Event marketing

The Event Marketing Lifecycle: When Can You Sell the Most Tickets?

When and where you market your event is critical to ticket sales, and thanks to a plethora of data, we can now map the entire marketing lifecycle of an event to determine when the best times to sell the maximum number of tickets.


Post invited by Sophia Vaccaro by Eventbrite

It would be great if you could plan your event advertising strategy based on what you to wish would happen with your ticket sales – but you know that wishes don’t mean much in this industry.

Instead, base your strategy on the actual results of events like yours. ToneDen experts have worked with countless events to refine their marketing strategies and have identified a surefire timeline for event marketing success in the process.

Here’s how to determine the best timeline for spreading your ad spend across the ticket sales lifecycle.

Properly allocate your ad spend throughout the event sales cycle

The most important factor in your event advertising plan is the typical sales cycle of the event.

Every event has an arc: the sales curve that follows when people buy tickets. For most events, sales increase when tickets first go on sale because you built anticipation when you first announced your event. Tickets only climb again in the last days before the event. Between these two periods is a relatively stagnant “maintenance” phase when sales plummet.

Understanding these steps is key to mastering any type of event promotion, especially paid social ads. Your audience has different motivations at each stage of your ticketing lifecycle. It’s your job to nurture their ticket buying intentions until they’re ready to buy. If you spend all of your advertising budget during the maintenance window, for example, you won’t see the sales you need.

“One of the biggest mistakes event promoters make is to advertise an event well in advance and spend a lot of money on the initial advertising phase,” says Ali Shakeri, CRO and co-founder of ToneDen . “But they’re neglecting to tap the interest of initial viewers.” In other words, you got people to find out about your event, but you ran out of expenses to remind them to buy tickets once they were ready.

Instead of an “initial ad blitz” approach, Shakeri recommends adapting to the nuances of each stage of the ticketing lifecycle. Your strategy should encourage potential ticket buyers to the point of “conversion” – the point when they actually buy tickets.

For a typical event, Shakeri recommends breaking down your ad spend as follows:

  • 40% Combination of listing and listing stages
  • 20% Maintenance Campaigns
  • 40% clearance

Adjust your advertising spend based on your type of event and its fans

This generic distribution is not suitable for all types of events. Your ad spend should also consider the demographics of your audience.

Here are some examples of events where you would approach expenses differently.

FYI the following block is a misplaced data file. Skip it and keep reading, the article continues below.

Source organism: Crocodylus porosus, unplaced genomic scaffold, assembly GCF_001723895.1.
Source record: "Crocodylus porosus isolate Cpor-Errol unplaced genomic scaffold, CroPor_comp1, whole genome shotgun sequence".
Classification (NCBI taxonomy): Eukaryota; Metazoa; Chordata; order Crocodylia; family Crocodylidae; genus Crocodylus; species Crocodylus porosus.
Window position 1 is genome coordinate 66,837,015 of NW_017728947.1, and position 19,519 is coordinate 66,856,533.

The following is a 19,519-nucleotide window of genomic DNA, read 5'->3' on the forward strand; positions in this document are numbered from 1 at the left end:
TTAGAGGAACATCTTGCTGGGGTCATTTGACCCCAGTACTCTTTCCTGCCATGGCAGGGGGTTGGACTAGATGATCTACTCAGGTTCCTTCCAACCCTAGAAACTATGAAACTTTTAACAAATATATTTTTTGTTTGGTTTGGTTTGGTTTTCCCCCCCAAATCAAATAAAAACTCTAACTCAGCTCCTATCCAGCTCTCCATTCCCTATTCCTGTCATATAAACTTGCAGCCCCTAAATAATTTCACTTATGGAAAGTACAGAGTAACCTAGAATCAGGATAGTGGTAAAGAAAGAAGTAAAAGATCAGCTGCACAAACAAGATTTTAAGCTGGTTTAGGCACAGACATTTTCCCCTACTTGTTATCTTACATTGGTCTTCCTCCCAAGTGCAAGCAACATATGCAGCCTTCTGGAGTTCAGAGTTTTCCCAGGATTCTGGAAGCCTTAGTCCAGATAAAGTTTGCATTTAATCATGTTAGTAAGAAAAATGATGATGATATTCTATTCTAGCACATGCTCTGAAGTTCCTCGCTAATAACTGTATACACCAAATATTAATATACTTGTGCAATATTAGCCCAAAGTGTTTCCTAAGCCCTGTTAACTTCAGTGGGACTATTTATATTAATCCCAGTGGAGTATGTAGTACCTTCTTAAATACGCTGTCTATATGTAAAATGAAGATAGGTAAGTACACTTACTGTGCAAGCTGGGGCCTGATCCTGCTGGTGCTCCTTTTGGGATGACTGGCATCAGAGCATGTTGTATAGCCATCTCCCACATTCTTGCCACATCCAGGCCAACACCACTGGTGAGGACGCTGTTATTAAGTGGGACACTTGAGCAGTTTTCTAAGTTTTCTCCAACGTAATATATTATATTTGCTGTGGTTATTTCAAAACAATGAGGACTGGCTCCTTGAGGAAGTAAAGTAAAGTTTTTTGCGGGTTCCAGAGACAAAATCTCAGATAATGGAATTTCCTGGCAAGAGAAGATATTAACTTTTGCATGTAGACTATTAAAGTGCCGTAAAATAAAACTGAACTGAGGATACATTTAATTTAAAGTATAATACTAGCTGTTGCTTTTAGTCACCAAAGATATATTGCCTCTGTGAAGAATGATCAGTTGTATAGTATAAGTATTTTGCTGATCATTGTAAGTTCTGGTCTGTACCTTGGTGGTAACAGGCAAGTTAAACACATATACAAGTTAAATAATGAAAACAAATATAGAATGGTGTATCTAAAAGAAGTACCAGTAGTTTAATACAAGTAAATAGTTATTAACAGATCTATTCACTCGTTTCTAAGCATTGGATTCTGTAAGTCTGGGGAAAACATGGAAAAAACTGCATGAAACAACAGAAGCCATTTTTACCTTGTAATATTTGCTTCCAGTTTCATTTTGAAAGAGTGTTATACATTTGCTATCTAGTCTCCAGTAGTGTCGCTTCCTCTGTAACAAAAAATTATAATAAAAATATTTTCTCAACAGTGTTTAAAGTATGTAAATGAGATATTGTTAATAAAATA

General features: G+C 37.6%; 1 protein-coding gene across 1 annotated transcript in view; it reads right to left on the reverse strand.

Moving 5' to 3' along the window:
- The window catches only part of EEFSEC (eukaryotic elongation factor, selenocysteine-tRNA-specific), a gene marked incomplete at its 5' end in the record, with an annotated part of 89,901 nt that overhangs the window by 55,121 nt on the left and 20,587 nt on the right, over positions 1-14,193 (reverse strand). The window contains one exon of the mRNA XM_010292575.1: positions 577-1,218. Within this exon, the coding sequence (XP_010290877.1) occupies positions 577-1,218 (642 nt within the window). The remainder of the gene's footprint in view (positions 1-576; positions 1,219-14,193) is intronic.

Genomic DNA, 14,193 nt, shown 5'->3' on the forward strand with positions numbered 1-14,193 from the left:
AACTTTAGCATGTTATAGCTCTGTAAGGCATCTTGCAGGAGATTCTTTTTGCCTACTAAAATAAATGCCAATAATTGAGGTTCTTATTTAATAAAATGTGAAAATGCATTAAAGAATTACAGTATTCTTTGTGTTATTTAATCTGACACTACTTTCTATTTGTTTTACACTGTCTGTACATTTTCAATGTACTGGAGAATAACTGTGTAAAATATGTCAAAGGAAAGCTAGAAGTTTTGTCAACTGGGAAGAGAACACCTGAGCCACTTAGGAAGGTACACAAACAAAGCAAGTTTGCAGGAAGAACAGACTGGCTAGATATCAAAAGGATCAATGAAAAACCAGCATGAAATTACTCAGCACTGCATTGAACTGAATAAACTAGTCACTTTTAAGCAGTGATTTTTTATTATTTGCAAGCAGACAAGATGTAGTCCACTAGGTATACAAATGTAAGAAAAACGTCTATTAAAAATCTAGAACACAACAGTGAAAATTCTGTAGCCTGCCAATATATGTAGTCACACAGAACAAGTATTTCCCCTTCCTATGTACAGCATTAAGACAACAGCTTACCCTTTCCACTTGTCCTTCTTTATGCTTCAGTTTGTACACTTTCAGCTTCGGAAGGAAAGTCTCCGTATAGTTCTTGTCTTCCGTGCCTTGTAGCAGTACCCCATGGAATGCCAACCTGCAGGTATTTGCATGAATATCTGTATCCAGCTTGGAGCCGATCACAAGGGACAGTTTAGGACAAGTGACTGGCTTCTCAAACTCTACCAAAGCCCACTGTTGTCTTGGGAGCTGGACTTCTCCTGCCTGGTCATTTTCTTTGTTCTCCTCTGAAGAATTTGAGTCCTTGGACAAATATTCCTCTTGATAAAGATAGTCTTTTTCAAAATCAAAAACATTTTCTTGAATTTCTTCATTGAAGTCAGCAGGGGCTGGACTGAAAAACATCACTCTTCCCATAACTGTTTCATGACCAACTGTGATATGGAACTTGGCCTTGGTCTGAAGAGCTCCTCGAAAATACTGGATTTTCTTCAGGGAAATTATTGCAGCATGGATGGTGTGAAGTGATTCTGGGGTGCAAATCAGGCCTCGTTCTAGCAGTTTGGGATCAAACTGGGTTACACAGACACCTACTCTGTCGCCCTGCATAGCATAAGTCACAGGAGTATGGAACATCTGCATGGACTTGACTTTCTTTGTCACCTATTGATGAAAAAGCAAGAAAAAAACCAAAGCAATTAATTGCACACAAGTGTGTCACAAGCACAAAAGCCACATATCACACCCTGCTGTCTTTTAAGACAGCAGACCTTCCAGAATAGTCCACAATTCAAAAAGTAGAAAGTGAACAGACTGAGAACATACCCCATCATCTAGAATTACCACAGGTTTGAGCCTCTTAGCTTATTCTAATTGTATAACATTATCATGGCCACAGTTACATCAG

Tiered Ticket Events & Festivals

Events with more complex ticketing systems – like festivals with tiered versions of ticket types – may require a more complicated advertising strategy.

ToneDen Data: For festivals, 15% of tickets are sold in the first week and 24% in the last week. That leaves 61% of tickets sold in the tiered ticket release stages in between.

To attract all types of ticket buyers at such events, you’ll want to raise awareness and inspire conversion at every ticketing stage:

  • 10% Announcement
  • 30% top tier tickets on sale
  • 10% 2nd level tickets on sale
  • 10% third tier tickets on sale
  • 40% clearance

family events

Family events often see earlier ticket sales. Older, higher-income audiences tend to plan ahead, so your advertising will rely heavily on early efforts:

  • 40% Combination of listing and listing stages
  • 30% Maintenance campaigns
  • 30% clearance

Nightlife or weekend events with last minute fans

According to an Eventbrite survey of 2,000 Americans, 43% of Americans plan a party just 1-3 days in advance, while most people (19%) only plan their weekends on Thursdays.

Comedy shows are a good example of an event that tends to attract last-minute ticket buyers.

ToneDen Data: Comedy shows only sell an average of 6% of tickets in the first week. 75% sell in the last week — and 31% in the last day.

For these shows, you could spend more money up front to encourage people to buy tickets earlier. At the same time, you want to be fresh in the awareness of last-minute shoppers. So, a more appropriate ad spend for such events might look like this:

  • 50% Combination of listing and listing stages
  • 10% Maintenance campaigns
  • 40% clearance

These are only rough estimates of how your event’s typical sales cycle might influence the cadence of your ad spend. There are also other factors at play. For example, events located in “party cities” like Miami and Las Vegas have a different sales cycle than those in more conservative cities like Columbus, Ohio, where people tend to commit more in advance.

Considering the budget allocation that makes the most sense for your event is the first step in developing an effective advertising strategy that will ensure you sell.

Continue to develop your advertising strategy based on the event marketing lifecycle

Ready to create a comprehensive advertising strategy based on data and expert advice? Check out the full ebook, The Ultimate Event Advertising Plan for Busy Event Creators.

Sophia Vaccaro: Bay Area native, snake enthusiast and live music lover, Sophia writes fantastic books for young adults and blogs for Eventbrite. There haven’t been many crossovers so far, but only time will tell.